Today, I decided to write a post to explain simply how to perform an Analysis of the Fluid Flow inside a Choke Valve. This is a great exercise for beginners in CFD (Computational Fluid Dynamics) so I hope this example will prove extremely useful for you!

The Software I am using is midas NFX CFD: You can download the 15 days trial here

## Model of the Choke Valve and Background Explanation

If you don’t know what is a Choke Valve, here’s the wikipedia definition

The first thing is to extract the fluid volume from the valve to get a geometric model that will represent the fluid inside the Choke Valve.

You can get this internal flow volume by different methods:

- You can create it directly using geometry tools
- You can extract it from the CAD model using a feature such as “Make CFD Volume Extraction” in midas NFX

In case you want to try, I provide the CAD file here in Parasolid Format:

Download The Choke Valve Model

## Create Fluid Material and Property

Nothing complex here. Just select the Water at 25 degreeC in the material library and select it:

The Property is the way to link the material to the mesh set:

Material <-> Property <-> Mesh Set

Note: Material is not linked to the geometry of the model.

In this case, there is nothing special to be defined additional in the property so it is very simple:

## Apply the Inlet, Outlet and Wall Boundary Conditions

This is a very simple analysis, so I will use only 3 of the available boundary conditions:

Inlet: 10 m/s

Outlet: 11kPa

Wall: No Slip Wall condition (Velocity null at the wall)

## Meshing

Let’s use first the Size Control to control the Size of the mesh on different parts of the geometry:

The central part is thinner and thus requires more mesh elements

Now I can use the 3D automesher to get the mesh.

**Important Note:** Be sure to unactivate the “High-Order Element” Option which are not supported in CFD Analysis.

## Create an Analysis Case and Launch the Analysis

Now that the model is set-up, the only thing to do is to create an analysis case.

You have the choice between Steady State CFD and Transient CFD Analysis.

**Steady State CFD:** This analysis is mainly used when the only interest is to know the status of the fluid at steady-State equilibrium. Algorithm will show some iterations, but the only really important thing here is the last iteration we get which will describe the equilibrium conditions.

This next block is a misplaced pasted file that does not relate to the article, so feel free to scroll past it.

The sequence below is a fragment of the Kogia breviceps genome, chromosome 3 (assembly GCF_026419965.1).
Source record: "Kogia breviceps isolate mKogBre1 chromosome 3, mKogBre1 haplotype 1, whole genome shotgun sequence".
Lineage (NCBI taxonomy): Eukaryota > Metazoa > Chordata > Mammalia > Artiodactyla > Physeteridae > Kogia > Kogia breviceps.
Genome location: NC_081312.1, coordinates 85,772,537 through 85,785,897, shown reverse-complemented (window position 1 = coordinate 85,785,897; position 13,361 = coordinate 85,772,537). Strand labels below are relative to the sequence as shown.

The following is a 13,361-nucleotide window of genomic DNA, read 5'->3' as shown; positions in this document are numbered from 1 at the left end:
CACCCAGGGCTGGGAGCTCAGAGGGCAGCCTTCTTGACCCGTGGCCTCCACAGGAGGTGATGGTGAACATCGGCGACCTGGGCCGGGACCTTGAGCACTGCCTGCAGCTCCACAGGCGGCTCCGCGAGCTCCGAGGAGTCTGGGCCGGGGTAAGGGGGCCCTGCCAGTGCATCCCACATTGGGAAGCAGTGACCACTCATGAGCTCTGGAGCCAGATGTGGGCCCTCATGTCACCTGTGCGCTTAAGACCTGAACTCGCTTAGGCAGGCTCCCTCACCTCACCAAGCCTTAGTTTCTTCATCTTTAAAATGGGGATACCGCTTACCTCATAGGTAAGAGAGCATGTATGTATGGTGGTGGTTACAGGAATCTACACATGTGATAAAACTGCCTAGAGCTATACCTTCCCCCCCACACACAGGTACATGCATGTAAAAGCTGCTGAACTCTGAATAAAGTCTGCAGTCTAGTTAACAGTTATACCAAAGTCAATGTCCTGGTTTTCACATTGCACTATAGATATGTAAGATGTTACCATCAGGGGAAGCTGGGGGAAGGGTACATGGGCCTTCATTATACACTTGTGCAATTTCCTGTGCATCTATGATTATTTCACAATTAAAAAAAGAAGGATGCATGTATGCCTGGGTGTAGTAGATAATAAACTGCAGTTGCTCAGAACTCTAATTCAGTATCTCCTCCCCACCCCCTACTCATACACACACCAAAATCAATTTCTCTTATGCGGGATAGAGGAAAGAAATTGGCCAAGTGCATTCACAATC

**Transient CFD:** Transient CFD is used when we are interested to all the Fluid Dynamics from the start (Transient State) to the end (Steady-State).

If you want to understand more in details what steady state and transient state mean, you can read my previous blog post on this topic.

In this Choke Valve Analysis, it will be a **Steady State Analysis**.

Now, one of the most crucial step is to define correctly the Analysis control options like the time increment, the number of steps. and the number of Maximum iterations.

**Time Increment:** in Steady State CFD, this value is not critical as midas NFX will set up automatically an appropriate time step in case your time increment is too high. In Transient Analysis, this is a critical factor that has a great impact on the convergence. It depends greatly on your model, so you’ll have to play with it to see which time increment will give you the best results (It should be enough small to allow convergence, but not too small otherwise the analysis will take too much time to complete.)

**Number of Steps:** This is also a critical factor because the total time of the simulation will be equal to the number of steps multiplied by the time increment. You need to be sure that Steady state will be reached during this total time.

**Max. Iterations:** increasing this value increase the chances of convergences at each step, but it also increase the computation time.

Now let’s compute and see what we get:

This curve appears when the solver start to solve the problem and will give you the status of the convergence in real-time.

In this case, my analysis is not converging because the norm of the velocity and the pressure stays over the convergence norm of 10e-3.

**–> Model need some review to assess the problem.**

## Model Review and Re-analysis

I will tell you directly the solution… the mesh I created was too coarse and there was some problem to converge in the central area of the valve.

Such problem frequently happens, because CFD Analysis requires very good mesh quality.

Let’s remesh and try again

I will also define some point where I will monitor the velocity during the analysis. This is very useful to check the convergence of the velocity at a specific point.

Let’s see the convergence now:

Great !! Now you can see that it converges.

Note: It is note always so easy for complex models to get the convergence and it requires to think a lot what is not physical in our model.

Some help:

- Check if the mesh is good enough
- Check the Mesh quality
- Maybe Time increment is too high
- maybe you can try with more Max. iterations
- Check if you boundary conditions are correct (Unit problem, etc…)
- …

## Analysis Results

Here you go. Let’s take a cut of the Choke Valve to look at the velocity

Let’s calculate the flow quantity:

Any question or remark about this analysis? Let me know in the comments !

Hope this was useful

–Cyprien

Anderson Cunha says

HI Cyprien! Which methodology does Midas NFX use tô solve CFD problems ? Finite Diference Methods, Finite Element Method or Finite Volumes ? Thanks.

Cyprien says

Hi Anderson, midas NFX uses the finite element method to solve CFD problems. From what I heard it is slightly unconventional because most CFD codes use finite difference or volume methods… but the advantage is the supposed gain in accuracy (providing your model is well-meshed…)